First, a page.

I enjoyed the J.J. Abrams Treks, but I didn’t love them- they just didn’t FEEL like Star Trek. Some indefinable ingredient was missing- plus, Abrams is pretty bleh at understanding how big space is. Star Trek Beyond captures that ingredient again- I felt that glee that little kid me once had during every episode and movie of Star Trek again, and damn did it feel good. It also brought back some of the fundamental cheesiness of the franchise- the last two movies just tried way to hard for seriousness, and that’s no fun.
Not to mention that the movie itself was absolutely gorgeous- all the new Trek films have been, but this takes it to an entirely new level. The fight scenes were astonishingly kinetic, the scenery was epic in scale, and Yorktown- don’t even get me started on Yorktown. So cool.
Historians grow worse at making generalizations the further they educate themselves. The same applies to any expert, of course. Some topics are harder to generalize than others about by their nature- often due to the fact that they’re already generalized topics.
Populist movements are one of those topics. Academic definitions tend to be muddled at best- read Wikipedia’s section on it to get an idea. Definitions of populism frequently try to associate it with particular segments on the political spectrum, which can’t help but muddling it further. For whatever reason, it’s usually: populism is only populism when it occurs on the left. I attribute that to it achieving some sort of positive buzzword status there. I’ve never seen anyone able to successfully explain why right-wing or fascist popular movements aren’t populist movements without extensive mental contortions, however. Even if we were to exclude right-wing or fascist movements from populism, we’d still be trying to fit an astonishing range of movements into one category. Arab Spring, the American Civil Rights Movement, the Boxer Rebellion, etc, etc. So let’s not exclude movements from populist status based off of their location on the political spectrum.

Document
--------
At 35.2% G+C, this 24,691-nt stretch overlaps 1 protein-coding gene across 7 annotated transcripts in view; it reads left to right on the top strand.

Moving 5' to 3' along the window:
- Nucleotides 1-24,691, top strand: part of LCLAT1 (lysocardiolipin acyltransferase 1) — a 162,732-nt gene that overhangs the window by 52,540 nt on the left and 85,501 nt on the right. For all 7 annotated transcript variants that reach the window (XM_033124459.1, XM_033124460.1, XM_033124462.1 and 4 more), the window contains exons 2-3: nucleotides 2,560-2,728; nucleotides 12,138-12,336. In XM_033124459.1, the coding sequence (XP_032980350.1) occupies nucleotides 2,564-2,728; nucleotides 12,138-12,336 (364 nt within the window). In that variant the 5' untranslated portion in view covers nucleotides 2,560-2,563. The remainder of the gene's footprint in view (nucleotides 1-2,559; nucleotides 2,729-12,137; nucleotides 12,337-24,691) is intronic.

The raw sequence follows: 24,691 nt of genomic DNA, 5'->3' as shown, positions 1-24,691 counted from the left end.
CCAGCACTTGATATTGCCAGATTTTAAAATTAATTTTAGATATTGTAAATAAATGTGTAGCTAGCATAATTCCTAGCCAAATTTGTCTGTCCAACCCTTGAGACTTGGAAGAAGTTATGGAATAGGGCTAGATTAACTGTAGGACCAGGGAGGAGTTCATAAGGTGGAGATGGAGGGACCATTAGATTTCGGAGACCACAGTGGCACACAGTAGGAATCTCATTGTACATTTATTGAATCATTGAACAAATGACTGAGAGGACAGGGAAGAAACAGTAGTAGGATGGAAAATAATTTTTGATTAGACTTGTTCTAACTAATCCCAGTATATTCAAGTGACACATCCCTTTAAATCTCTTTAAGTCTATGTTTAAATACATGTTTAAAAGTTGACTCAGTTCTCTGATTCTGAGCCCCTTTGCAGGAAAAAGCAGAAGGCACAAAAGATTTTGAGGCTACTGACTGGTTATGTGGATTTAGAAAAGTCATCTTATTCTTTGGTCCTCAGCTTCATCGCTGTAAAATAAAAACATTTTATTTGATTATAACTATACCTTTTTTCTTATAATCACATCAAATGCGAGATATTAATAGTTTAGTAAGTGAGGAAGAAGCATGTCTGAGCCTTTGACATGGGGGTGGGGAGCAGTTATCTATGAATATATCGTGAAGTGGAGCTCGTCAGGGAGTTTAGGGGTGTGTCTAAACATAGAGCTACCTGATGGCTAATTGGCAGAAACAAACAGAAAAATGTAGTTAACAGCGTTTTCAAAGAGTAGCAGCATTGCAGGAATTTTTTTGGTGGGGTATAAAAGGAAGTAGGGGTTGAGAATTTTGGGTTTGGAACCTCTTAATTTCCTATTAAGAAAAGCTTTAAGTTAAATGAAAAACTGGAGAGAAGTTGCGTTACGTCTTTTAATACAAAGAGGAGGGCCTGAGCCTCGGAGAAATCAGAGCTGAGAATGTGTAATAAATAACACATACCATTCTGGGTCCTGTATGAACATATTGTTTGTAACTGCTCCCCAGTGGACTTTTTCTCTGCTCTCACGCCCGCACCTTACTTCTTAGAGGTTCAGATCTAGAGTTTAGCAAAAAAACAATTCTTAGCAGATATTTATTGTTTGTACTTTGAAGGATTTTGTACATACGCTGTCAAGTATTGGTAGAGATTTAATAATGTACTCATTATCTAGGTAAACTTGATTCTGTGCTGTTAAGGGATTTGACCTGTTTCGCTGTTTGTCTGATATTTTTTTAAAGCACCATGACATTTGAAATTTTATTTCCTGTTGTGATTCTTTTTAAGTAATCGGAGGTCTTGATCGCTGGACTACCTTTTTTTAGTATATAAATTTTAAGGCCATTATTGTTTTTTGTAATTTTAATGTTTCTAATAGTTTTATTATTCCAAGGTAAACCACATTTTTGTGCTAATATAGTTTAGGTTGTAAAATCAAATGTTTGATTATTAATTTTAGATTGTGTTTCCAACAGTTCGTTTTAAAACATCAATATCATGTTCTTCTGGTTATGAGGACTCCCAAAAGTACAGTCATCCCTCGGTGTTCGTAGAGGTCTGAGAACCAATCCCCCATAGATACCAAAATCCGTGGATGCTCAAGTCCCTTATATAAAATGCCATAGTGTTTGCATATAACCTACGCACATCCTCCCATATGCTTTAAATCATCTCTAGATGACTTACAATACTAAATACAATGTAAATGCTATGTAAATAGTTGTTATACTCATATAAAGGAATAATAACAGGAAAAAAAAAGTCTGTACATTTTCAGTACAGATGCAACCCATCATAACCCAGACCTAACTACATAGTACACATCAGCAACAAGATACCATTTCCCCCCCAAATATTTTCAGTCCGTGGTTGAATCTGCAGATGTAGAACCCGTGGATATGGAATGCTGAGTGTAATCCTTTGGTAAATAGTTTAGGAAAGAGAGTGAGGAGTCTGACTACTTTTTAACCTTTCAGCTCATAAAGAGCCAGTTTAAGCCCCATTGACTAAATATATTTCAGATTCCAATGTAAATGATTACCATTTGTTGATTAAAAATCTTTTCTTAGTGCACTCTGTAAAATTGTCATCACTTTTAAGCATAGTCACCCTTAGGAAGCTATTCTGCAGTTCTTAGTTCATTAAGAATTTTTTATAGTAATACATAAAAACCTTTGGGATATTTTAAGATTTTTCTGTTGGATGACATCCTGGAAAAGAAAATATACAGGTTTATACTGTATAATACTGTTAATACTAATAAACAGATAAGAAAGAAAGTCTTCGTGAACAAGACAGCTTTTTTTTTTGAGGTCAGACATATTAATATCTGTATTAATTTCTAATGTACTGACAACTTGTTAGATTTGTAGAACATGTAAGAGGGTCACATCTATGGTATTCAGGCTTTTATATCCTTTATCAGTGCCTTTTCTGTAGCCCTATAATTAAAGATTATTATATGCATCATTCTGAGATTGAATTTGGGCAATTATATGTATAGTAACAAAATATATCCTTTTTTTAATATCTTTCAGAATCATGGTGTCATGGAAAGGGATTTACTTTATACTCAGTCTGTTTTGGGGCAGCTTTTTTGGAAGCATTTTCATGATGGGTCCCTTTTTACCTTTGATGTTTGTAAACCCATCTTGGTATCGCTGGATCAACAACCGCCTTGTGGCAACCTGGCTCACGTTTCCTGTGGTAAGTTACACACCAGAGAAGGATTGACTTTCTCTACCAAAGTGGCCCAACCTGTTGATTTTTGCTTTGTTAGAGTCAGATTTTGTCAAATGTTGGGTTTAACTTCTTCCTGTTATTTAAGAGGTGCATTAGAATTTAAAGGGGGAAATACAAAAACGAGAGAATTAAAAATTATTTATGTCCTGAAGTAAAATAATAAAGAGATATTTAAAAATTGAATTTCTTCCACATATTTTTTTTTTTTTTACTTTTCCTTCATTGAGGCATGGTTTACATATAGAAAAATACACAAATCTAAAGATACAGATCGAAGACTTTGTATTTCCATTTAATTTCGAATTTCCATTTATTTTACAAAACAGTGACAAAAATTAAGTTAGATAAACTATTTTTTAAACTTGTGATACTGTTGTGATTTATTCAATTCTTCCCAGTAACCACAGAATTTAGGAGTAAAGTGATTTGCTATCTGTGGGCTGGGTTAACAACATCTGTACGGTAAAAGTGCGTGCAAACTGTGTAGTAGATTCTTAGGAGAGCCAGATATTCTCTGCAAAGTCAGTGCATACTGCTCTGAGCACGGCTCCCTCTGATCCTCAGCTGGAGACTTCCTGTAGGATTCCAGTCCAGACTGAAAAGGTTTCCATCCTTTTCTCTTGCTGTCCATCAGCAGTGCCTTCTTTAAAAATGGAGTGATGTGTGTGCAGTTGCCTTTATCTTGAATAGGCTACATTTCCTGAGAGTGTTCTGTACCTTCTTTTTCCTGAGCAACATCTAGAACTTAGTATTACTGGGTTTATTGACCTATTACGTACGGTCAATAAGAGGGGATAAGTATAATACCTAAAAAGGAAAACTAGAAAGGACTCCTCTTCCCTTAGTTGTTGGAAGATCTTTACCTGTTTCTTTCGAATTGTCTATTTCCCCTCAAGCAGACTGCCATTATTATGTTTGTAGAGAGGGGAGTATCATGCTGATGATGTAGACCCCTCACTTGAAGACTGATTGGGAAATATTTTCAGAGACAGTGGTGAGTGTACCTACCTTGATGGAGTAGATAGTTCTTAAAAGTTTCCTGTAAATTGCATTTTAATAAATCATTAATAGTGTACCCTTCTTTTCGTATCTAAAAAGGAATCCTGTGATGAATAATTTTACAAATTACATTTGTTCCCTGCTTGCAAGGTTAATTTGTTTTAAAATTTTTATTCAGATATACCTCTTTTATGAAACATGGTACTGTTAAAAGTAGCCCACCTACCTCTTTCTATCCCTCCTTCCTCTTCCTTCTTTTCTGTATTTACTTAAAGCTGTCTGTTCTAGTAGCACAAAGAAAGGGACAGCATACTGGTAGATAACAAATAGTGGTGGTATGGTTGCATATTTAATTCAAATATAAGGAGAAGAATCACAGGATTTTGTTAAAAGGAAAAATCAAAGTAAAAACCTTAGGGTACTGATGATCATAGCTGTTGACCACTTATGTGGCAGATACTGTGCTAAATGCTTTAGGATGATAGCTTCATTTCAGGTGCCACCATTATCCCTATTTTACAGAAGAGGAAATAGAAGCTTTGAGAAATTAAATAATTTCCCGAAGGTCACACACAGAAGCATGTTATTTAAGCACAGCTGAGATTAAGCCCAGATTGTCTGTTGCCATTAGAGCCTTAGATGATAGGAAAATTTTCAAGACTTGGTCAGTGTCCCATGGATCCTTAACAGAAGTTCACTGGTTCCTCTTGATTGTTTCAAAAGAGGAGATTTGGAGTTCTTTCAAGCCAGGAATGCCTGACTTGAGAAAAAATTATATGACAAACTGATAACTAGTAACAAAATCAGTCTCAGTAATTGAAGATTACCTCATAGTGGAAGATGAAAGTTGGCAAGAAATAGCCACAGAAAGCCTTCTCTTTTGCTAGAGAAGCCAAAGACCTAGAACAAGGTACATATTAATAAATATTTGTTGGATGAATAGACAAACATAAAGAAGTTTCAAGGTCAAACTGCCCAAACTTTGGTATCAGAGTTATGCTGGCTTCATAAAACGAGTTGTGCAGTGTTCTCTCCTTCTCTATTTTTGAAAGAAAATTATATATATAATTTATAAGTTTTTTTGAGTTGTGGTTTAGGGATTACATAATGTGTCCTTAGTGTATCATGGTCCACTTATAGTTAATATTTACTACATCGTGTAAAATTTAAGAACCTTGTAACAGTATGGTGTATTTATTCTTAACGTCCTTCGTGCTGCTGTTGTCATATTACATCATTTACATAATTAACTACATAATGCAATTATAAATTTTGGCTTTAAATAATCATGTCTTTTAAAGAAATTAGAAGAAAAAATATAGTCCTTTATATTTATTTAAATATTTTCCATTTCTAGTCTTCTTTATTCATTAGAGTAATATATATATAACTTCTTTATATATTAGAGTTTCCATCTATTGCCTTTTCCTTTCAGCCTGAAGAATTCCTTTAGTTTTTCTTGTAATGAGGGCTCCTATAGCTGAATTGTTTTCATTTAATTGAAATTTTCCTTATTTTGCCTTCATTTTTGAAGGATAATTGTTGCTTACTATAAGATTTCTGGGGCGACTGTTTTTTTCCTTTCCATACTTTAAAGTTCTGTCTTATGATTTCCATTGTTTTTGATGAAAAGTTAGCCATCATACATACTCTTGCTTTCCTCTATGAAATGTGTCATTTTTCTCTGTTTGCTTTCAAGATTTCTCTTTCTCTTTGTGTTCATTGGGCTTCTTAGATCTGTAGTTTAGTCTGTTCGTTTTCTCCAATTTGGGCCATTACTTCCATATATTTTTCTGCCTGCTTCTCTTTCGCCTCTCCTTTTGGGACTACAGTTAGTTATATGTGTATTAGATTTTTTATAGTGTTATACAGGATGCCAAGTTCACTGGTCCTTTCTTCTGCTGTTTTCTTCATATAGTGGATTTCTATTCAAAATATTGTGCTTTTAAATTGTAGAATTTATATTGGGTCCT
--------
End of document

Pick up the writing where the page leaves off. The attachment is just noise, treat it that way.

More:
We could try to dismiss the term populist movement in favor of social movement to fix the definition problem, but social movement is a much, much more generalized one, which somewhat defeats the purpose of dismissing the term in the first place. Similar problems apply to most other terms. If we keep down that path, it takes us towards the realm of useless semantics.
We should stop for a second and actually talk about the definition of populism we’re going to use here.
“I am not speaking of randomness, but of the central principle of all history—contingency. A historical explanation does not rest on direct deductions from laws of nature, but on an unpredictable sequence of antecedent states, where any major change in any step of the sequence would have altered the final result. This final result is therefore dependent, or contingent, upon everything that came before—the unerasable and determining signature of history.”
-Stephen Jay Gould, Wonderful Life
Gould was primarily concerned with natural history, of course- he was writing about the Burgess Shale and its consequences for evolutionary theory and history. He chose his words very, very carefully, however- he didn’t say contingency was the central principle of natural history, he said it was the central principle of all history. Historical contingency in biology has a pretty well established opponent and bedmate in convergence- even the most ardent supporters of one acknowledge that the other plays an important role as well.
In more traditional historical studies contingency faces a very different set of opponents. The first, and most immediately obvious, is the material dialectic. It seems like it could be easy to include the Hegelian dialectic as an opponent of historical contingency if you tried hard enough, but I won’t be attempting either- the Hegelian because I don’t understand it well enough, the material dialectic because I don’t want to try and win a prize for writing the one billionth refutation of Communist historical theory. Let’s skip the question of what other opponents of historical contingency are out there for a second, though.
If you accept that contingency is the central principle of history (even if you don’t, just play along for the duration), (more…)